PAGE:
This post is stolen

This post is stolen This post is stolen Reviewed by David on Tuesday, October 14, 2008 Rating: 5


John H said...

Or you could just buy DRM-free MP3s to start with (or buy a CD and rip it - technically infringing copyright, like anyone cares).

Or you could do what I've been known to do (very) occasionally: download a copy of a track from a dodgy Russian MP3 site, and then also buy a DRMed copy from iTunes. So then the artist and label have got their revenue, and I've got a copy I can actually listen to. Again, technically infringing copyright, but in a way where I can look myself in the mirror afterwards. :-)

But yes, I love that cartoon. Captures the commercial folly of DRM schemes perfectly. And the "things change" aspect is far from theoretical: witness the way in which Wal*Mart has switched off its DRM servers, leaving its pre-February 2007 customers with unplayable music, and a choice to either pay for their music twice (yeah, right, very likely) or either obtain "pirate" copies or try to circumvent the DRM.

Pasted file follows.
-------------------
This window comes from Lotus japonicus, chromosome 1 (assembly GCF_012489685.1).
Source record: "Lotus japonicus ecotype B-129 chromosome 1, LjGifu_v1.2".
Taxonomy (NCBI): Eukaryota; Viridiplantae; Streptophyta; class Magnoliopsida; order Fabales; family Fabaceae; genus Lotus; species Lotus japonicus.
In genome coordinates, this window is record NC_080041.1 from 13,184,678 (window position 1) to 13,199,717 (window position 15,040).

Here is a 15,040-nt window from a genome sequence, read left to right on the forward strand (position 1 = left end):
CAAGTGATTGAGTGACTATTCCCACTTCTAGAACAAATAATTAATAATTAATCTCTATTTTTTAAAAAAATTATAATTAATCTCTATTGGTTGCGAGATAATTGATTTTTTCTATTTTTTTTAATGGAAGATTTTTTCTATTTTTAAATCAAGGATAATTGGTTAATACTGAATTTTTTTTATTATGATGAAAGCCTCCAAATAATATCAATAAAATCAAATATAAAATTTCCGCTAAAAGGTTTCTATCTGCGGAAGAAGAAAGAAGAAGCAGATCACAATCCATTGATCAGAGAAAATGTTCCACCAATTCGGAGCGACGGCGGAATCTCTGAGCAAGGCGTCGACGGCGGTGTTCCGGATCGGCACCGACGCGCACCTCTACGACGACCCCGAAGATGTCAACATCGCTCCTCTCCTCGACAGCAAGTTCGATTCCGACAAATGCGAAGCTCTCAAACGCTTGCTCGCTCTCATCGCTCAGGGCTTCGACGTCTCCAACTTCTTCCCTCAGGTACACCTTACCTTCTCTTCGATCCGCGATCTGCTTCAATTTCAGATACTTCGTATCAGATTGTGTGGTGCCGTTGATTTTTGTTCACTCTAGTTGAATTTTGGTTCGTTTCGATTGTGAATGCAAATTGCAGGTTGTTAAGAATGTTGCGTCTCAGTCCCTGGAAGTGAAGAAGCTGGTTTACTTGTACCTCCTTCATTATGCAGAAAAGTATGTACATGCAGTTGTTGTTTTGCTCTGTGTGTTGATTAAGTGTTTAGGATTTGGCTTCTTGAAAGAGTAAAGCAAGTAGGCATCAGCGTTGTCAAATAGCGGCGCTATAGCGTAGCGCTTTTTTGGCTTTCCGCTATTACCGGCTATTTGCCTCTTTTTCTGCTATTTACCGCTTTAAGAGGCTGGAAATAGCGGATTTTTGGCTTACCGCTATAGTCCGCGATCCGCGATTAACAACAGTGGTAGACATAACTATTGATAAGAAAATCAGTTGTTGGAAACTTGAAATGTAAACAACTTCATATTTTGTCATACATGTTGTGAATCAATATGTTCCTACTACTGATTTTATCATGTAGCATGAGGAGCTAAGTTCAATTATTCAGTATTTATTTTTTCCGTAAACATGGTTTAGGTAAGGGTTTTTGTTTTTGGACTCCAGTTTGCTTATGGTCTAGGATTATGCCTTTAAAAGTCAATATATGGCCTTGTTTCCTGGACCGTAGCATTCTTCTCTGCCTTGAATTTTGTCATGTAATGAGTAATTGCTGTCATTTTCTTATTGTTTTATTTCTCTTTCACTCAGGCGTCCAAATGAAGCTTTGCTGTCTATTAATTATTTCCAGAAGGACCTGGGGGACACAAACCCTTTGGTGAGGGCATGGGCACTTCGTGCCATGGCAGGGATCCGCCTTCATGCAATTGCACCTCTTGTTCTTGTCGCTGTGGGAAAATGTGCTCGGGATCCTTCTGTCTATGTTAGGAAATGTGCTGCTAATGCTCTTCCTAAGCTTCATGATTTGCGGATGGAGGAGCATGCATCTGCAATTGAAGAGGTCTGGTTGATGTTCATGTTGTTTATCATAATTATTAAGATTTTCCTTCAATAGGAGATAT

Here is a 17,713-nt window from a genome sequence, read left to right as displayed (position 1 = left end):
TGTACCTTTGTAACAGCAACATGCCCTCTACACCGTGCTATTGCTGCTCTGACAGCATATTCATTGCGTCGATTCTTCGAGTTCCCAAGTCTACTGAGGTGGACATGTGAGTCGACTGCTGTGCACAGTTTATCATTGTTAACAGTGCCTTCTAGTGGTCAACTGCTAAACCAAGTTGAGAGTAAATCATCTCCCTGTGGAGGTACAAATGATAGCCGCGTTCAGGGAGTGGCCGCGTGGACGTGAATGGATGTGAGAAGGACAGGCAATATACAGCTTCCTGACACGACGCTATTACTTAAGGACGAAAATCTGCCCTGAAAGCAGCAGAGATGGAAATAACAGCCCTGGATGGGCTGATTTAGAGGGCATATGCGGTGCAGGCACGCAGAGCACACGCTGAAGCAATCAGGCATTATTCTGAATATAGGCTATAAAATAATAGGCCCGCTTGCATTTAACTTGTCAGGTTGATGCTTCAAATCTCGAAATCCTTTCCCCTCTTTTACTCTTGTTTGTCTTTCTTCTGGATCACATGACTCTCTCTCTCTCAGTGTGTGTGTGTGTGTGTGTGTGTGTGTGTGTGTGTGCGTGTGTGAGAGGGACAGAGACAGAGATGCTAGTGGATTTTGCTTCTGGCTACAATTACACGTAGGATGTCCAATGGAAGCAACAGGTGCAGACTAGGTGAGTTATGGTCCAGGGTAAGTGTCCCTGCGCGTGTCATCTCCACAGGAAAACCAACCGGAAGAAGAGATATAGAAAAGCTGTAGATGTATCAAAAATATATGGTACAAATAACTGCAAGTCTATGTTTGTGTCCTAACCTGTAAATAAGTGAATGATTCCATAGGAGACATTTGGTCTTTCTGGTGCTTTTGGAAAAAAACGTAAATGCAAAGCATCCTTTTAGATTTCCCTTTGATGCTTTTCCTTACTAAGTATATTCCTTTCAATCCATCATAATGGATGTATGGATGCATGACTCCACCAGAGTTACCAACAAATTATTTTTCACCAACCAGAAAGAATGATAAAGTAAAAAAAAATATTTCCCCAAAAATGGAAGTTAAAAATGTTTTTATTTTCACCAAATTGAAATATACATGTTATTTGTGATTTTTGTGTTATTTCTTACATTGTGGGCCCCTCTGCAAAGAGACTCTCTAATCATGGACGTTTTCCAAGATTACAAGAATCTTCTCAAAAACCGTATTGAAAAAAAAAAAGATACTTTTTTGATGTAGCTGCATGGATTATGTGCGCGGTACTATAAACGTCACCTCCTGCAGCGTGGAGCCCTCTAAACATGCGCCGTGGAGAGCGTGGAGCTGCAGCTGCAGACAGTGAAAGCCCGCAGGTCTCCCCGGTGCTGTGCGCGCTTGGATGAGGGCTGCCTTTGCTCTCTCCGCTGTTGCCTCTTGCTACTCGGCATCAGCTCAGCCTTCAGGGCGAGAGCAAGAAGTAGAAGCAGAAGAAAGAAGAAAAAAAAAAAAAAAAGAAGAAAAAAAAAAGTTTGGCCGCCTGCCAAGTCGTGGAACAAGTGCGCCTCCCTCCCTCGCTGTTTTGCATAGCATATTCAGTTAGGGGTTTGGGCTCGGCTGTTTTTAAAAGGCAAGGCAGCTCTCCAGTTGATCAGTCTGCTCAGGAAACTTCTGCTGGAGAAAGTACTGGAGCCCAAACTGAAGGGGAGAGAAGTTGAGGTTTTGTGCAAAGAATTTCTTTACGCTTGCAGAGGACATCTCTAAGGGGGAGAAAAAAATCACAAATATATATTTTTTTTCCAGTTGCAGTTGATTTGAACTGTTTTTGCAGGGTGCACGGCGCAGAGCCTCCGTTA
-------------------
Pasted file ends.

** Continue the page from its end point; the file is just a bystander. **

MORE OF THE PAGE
cabalamat said...

Well it's right, isn't it? If you want to keep content you've collected, such as music, then get it on a format free of DRM. That way "It's yours for life".

Some vendors are going over to non-DRM'd formats, such as mp3, and this is to be welcomed (though I prefer flac, which give better reproductive quality).

Anonymous said...

Yo ho ho, and let's chug a goblet of grog.

Anonymous said...

Don't ever buy products with mandatory DRM. Never ever!

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